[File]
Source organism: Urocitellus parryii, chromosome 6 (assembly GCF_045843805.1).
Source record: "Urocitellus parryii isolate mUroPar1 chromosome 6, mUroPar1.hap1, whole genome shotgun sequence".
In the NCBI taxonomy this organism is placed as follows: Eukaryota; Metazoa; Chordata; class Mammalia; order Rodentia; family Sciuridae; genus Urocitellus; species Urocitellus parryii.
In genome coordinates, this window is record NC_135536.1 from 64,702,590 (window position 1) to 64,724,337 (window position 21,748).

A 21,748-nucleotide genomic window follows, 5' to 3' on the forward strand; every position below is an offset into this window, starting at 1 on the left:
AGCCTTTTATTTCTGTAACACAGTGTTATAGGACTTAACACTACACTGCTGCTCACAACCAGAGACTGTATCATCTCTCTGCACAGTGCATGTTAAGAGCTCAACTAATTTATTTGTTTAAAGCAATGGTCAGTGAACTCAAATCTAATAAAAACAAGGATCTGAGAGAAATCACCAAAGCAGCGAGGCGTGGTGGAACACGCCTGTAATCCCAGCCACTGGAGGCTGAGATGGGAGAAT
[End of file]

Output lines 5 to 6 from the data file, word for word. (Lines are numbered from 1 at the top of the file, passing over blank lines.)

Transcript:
A 21,748-nucleotide genomic window follows, 5' to 3' on the forward strand; every position below is an offset into this window, starting at 1 on the left:
AGCCTTTTATTTCTGTAACACAGTGTTATAGGACTTAACACTACACTGCTGCTCACAACCAGAGACTGTATCATCTCTCTGCACAGTGCATGTTAAGAGCTCAACTAATTTATTTGTTTAAAGCAATGGTCAGTGAACTCAAATCTAATAAAAACAAGGATCTGAGAGAAATCACCAAAGCAGCGAGGCGTGGTGGAACACGCCTGTAATCCCAGCCACTGGAGGCTGAGATGGGAGAAT